A federal judge ordered President Trump’s golf course in Jupiter, Florida to pay former members $5.7 million.
The ruling is the result of a class action lawsuit that was brought against Trump National Golf Club and its partners in 2013.
About 65 members claimed that when Trump took over the course, the terms of their membership changed and they lost access to the club.
Neither lawyers nor spokespersons for President Trump or the Trump organization could be reached for comment.
U.S. District Court Judge Kenneth Marra issued his decision on Wednesday after hearing the case in August during a two-day non-jury trial.
The members claimed they had “refundable” membership status under the former ownership.
Private clubs that offer a refundable membership category allow members to pay dues until a new club member joins and can take over the payments. Essentially these existing members are placed on a “resigned” list until their membership is transferred to someone new.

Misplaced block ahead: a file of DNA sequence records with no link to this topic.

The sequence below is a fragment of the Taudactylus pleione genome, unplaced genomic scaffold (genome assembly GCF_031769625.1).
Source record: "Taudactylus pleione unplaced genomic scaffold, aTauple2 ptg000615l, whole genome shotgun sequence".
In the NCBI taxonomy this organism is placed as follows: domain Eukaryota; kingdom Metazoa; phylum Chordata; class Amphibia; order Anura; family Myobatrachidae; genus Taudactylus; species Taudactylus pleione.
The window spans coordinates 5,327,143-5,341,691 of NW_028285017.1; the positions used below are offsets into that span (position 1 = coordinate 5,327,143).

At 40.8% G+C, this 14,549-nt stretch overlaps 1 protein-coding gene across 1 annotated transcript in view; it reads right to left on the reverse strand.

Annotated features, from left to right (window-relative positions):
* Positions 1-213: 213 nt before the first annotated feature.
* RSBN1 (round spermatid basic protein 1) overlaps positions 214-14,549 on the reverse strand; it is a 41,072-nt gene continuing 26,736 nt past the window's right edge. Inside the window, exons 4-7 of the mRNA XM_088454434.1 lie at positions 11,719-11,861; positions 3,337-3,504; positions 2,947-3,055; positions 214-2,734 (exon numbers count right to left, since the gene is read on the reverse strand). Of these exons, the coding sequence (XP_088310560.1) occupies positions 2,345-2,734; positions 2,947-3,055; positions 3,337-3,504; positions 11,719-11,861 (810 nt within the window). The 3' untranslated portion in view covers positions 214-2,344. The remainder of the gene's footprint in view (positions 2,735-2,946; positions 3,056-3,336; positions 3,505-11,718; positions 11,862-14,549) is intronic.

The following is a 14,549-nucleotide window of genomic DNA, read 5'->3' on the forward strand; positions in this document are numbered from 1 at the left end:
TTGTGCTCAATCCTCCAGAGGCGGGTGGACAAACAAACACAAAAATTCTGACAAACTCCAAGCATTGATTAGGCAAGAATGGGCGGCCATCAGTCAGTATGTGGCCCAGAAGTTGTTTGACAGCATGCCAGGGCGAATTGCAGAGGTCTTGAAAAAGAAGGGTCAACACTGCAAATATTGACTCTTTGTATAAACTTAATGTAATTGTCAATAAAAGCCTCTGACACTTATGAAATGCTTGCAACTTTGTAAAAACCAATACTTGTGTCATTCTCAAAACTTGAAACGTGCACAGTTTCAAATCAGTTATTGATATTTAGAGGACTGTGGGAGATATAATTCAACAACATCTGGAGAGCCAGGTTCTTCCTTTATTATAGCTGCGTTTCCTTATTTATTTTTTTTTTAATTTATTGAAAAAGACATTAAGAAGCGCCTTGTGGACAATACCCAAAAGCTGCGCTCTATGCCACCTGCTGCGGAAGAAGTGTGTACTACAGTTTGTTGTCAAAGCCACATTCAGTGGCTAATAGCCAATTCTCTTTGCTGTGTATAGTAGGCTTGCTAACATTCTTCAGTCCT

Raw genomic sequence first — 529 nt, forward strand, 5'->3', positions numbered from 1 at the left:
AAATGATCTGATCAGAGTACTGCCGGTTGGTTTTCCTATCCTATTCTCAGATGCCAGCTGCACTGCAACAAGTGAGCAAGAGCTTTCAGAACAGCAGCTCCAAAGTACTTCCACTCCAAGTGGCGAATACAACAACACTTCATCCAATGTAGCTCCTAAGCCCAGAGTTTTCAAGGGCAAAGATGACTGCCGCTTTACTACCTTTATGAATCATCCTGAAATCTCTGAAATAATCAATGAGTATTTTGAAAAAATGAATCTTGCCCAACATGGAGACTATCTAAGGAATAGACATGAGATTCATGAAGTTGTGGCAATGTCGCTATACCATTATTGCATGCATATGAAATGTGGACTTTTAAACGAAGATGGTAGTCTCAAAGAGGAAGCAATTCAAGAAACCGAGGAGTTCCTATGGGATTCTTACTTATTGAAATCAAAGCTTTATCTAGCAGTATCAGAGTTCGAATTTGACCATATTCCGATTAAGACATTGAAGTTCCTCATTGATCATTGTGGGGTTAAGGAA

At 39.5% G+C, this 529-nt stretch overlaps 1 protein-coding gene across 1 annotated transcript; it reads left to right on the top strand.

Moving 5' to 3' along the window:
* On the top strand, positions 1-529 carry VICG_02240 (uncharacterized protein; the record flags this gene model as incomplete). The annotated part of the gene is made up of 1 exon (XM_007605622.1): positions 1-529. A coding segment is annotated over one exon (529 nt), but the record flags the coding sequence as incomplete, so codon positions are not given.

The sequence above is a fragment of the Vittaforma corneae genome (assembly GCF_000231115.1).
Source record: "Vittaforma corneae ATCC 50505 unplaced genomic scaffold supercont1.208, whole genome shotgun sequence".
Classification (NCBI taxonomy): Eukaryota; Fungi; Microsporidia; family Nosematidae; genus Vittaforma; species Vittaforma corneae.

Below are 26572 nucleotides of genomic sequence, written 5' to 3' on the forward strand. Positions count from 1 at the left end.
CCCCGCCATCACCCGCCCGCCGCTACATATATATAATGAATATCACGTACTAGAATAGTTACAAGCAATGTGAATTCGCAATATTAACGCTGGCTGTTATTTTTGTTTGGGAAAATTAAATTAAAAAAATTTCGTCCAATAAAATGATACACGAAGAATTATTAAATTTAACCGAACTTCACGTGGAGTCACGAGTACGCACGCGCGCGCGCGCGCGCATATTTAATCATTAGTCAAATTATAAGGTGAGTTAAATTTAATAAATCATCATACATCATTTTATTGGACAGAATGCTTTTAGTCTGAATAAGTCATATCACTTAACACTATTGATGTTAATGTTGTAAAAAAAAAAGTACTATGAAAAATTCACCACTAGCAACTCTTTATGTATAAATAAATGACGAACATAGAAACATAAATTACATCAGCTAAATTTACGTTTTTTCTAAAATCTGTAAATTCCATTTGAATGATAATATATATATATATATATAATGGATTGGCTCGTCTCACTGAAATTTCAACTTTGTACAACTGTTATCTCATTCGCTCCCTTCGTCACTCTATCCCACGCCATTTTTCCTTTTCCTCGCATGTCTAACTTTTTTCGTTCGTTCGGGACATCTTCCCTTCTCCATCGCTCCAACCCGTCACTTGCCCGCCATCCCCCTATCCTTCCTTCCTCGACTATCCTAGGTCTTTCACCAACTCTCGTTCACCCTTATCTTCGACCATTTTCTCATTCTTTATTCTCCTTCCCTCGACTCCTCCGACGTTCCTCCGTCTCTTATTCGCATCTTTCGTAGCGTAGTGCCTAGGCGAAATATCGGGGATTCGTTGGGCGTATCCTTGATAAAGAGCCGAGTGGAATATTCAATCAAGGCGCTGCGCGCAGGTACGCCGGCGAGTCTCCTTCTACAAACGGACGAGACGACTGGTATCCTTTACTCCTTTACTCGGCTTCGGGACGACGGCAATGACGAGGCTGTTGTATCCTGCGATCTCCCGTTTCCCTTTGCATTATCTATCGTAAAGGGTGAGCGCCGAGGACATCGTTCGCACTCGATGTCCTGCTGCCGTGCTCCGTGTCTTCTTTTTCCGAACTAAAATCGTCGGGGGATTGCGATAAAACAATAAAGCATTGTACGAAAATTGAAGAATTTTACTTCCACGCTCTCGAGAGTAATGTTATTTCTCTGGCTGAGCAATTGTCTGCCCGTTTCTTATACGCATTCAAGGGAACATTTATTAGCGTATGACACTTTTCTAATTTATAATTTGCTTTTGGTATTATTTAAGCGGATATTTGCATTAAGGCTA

The plaintiffs claimed that when Trump bought the club in 2012, he changed the rules and terminated their “resigned” or “refundable” status.
“As the owner of the club, I do not want them to utilize the club nor do I want their dues,” Trump wrote to the club’s members in December 2013, after buying the club. “In other words, we are committed to seeing Trump National Golf Club – Jupiter on the list of the best clubs in the world and if you choose to remain on the resignation list, you’re out.”
The Jupiter golf club suit is the latest controversy surrounding Trump and his chain of Trump National Golf Clubs in the U.S. as well as his international courses.
Trump is currently suing the town of Ossining, N.Y., in an effort to try to lower the taxes on his golf course there. The town said the course is worth $15.1 million. Trump said it’s worth only $1.5 million.
In June, the PGA Tour moved an event from Trump’s course in Miami to a new venue in Mexico. The Tour had been unable to raise the necessary sponsorship funds.
Trump International Golf Links outside Aberdeen, Scotland opened in 2012 and has met with lots of resistance from locals. In December 2015, Trump lost in his attempt to stop the Scottish government from creating a wind farm near the course.
In July 2015, the PGA pulled one of its golf tournaments from a Trump-owned course near Los Angeles. ESPN also relocated its ESPY Celebrity Golf Classic from that course.
That same month, a Trump-branded course in Puerto Rico filed for bankruptcy.